AT&T (T) provides revamped 5G solutions and MEC at the University of Miami to promote innovative research, digital learning and development opportunities across various academic disciplines.
Disney's (DIS) fourth-quarter fiscal 2019 results are expected to reflect user base expansion at Hulu despite lower attendance level at Theme Parks.
On Tuesday, there was a big update for the T-Mobile (TMUS) and Sprint (S) merger deal. T-Mobile officially received regulatory approval from the FCC.
AT&T Inc.* (NYSE: T) will webcast a presentation by Igal Elbaz, senior vice president-wireless technology, at the Morgan Stanley European Technology, Media & Telecom Conference in Barcelona on Wednesday, November 13. The webcast will be available live and for replay at AT&T Investor Relations. AT&T Inc. (NYSE:T) is a diversified, global leader in telecommunications, media and entertainment, and technology.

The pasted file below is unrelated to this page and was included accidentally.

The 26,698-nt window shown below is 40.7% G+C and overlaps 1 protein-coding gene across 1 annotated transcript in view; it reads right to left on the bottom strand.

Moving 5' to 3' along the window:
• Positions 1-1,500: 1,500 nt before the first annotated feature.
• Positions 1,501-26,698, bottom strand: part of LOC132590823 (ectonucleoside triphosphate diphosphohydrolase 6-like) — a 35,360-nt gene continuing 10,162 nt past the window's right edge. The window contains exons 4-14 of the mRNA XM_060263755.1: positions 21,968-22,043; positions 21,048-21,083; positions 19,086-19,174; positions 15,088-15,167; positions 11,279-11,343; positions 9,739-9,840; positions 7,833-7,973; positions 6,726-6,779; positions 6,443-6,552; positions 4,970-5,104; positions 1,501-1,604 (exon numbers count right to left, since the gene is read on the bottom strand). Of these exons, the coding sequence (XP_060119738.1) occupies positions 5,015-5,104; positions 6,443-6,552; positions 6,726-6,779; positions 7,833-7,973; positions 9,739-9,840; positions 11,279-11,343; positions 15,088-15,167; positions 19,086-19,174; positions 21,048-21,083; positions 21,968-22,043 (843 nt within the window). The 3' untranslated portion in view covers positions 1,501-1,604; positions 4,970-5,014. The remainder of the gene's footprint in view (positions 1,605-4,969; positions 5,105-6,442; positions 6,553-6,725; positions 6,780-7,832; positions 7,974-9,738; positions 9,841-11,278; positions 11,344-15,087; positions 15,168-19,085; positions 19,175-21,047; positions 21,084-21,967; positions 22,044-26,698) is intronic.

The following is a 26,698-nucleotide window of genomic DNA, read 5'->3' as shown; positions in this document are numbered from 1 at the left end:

(Bloomberg) -- The Federal Communications Commission formally blessed T-Mobile US Inc.’s proposed purchase of Sprint Corp., publishing the decision approved by commissioners in a closed-door vote last month.The combination of the wireless carriers still needs to clear a court challenge brought by states. It was approved by the FCC on a 3-to-2 Republican-led vote on Oct. 16, but publication of the order was delayed.“The transaction will help secure United States leadership in 5G, close the digital divide in rural America, and enhance competition in the broadband market,” FCC Chairman Ajit Pai said Tuesday in a statement.The $26.5 billion deal won Justice Department approval in July as the carriers agreed to sell airwaves to Dish Network Corp. to create a new fourth wireless company and new competitor once Sprint is eliminated as a choice for consumers.T-Mobile and Sprint have agreed not to close their deal until after a decision in a multistate lawsuit. A trial is set for early December.Next HurdleThe states say the combination of the third- and fourth-largest U.S. wireless providers will decrease competition and raise prices in a market that’s already concentrated. The deal’s backers say it will quickly bring advanced 5G networks and create a stronger rival to leaders AT&T Inc. and Verizon Communications Inc.The FCC, in its order, rejected claims the deal would harm consumers.“The transaction would not substantially lessen competition,” the FCC said in the order, in part because low-cost provider Boost Mobile will be divested to Dish, which also receives network access and retail stores to form a new competitor,Two FCC Democrats voted against the merger, saying it’s bad for consumers.“The most likely effect of this merger will be higher prices and fewer options for all Americans,” Commissioner Geoffrey Starks said in an emailed statement. “It will establish a market of three giant wireless carriers with every incentive to divide up the market, increase prices and compete only for the most lucrative customers.”T-Mobile Chief Executive Officer John Legere -- who remade T-Mobile into a maverick competitor by eliminating annual contracts and offering unlimited data plans -- disputes that prices will go up. He insists that by buying Sprint he will be able to better compete against industry leaders Verizon and AT&T, all to the benefit of U.S. consumers.Sprint and T-Mobile are within reach of completing a deal that they have flirted with for years. In 2014, top officials at the Justice Department and the FCC rebuffed an effort by the companies to combine. The carriers returned in 2018, hoping for a more favorable reception from appointees of the Trump administration.Use or LoseThe approval also cancels Dish’s March 7 deadline to use some of its airwaves. Dish had started work on a narrowband network to satisfy the use-or-lose requirement, which could have forced the company to give up some of its airwave licenses.As part of the deal, Dish is committed to cover at least 20% of the U.S. population with 5G broadband by June 14, 2022, and 70% of the population by 2023.Dish faces an assortment of fines related to several bands of airwaves if it doesn’t meet its build-out commitments. The fine is capped at $1 billion.(Updates Dish-related conditions three paragraphs from bottom.)To contact the reporters on this story: Todd Shields in Washington at email@example.com;Scott Moritz in New York at firstname.lastname@example.orgTo contact the editors responsible for this story: Jon Morgan at email@example.com, Rob GolumFor more articles like this, please visit us at bloomberg.com©2019 Bloomberg L.P.